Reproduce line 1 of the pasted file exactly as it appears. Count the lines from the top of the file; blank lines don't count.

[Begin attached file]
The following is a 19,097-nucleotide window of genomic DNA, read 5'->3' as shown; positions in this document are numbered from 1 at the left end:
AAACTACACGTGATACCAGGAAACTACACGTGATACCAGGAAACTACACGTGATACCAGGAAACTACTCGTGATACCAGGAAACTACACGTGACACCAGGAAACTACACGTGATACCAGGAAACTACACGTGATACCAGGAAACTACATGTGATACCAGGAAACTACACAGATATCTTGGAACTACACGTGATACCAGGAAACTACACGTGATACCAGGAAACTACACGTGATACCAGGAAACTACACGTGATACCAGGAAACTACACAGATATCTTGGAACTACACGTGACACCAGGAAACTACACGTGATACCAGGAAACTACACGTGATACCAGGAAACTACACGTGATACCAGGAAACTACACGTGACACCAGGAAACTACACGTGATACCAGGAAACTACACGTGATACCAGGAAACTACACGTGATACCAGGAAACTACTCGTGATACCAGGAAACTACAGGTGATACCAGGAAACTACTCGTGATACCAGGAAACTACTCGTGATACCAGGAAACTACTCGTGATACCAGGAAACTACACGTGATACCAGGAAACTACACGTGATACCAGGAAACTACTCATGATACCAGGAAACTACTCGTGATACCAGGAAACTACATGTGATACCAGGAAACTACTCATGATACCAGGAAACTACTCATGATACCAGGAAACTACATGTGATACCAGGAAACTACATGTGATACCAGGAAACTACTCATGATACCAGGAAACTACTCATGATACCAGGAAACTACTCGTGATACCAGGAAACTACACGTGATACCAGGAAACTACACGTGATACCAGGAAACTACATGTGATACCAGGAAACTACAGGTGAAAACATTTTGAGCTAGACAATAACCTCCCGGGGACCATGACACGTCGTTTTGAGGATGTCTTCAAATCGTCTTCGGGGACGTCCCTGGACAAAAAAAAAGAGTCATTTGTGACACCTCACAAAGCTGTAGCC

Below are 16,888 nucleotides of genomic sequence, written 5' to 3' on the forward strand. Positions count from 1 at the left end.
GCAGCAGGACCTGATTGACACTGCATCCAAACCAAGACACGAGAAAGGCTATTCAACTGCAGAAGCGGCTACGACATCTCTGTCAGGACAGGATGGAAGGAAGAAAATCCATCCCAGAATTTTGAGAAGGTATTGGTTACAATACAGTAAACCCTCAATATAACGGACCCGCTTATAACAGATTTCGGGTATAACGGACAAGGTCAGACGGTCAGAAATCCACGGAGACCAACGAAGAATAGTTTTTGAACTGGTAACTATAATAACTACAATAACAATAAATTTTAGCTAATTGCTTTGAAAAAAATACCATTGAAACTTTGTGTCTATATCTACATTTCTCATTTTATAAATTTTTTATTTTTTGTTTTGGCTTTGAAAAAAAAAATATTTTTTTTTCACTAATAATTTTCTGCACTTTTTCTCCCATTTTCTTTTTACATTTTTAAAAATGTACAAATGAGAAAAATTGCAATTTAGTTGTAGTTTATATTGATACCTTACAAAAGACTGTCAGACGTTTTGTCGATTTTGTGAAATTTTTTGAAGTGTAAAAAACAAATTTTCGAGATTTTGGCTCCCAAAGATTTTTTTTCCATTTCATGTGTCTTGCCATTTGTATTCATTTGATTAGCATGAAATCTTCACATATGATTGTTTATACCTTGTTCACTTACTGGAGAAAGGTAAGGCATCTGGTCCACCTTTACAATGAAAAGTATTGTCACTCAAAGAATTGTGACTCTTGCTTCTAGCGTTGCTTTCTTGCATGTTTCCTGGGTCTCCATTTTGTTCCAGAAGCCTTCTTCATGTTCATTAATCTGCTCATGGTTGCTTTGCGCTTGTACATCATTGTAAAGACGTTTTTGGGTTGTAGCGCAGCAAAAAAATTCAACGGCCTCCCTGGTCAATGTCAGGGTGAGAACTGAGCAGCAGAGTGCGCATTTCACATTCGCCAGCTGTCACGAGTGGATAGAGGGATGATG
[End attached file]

The following is a 19,097-nucleotide window of genomic DNA, read 5'->3' as shown; positions in this document are numbered from 1 at the left end: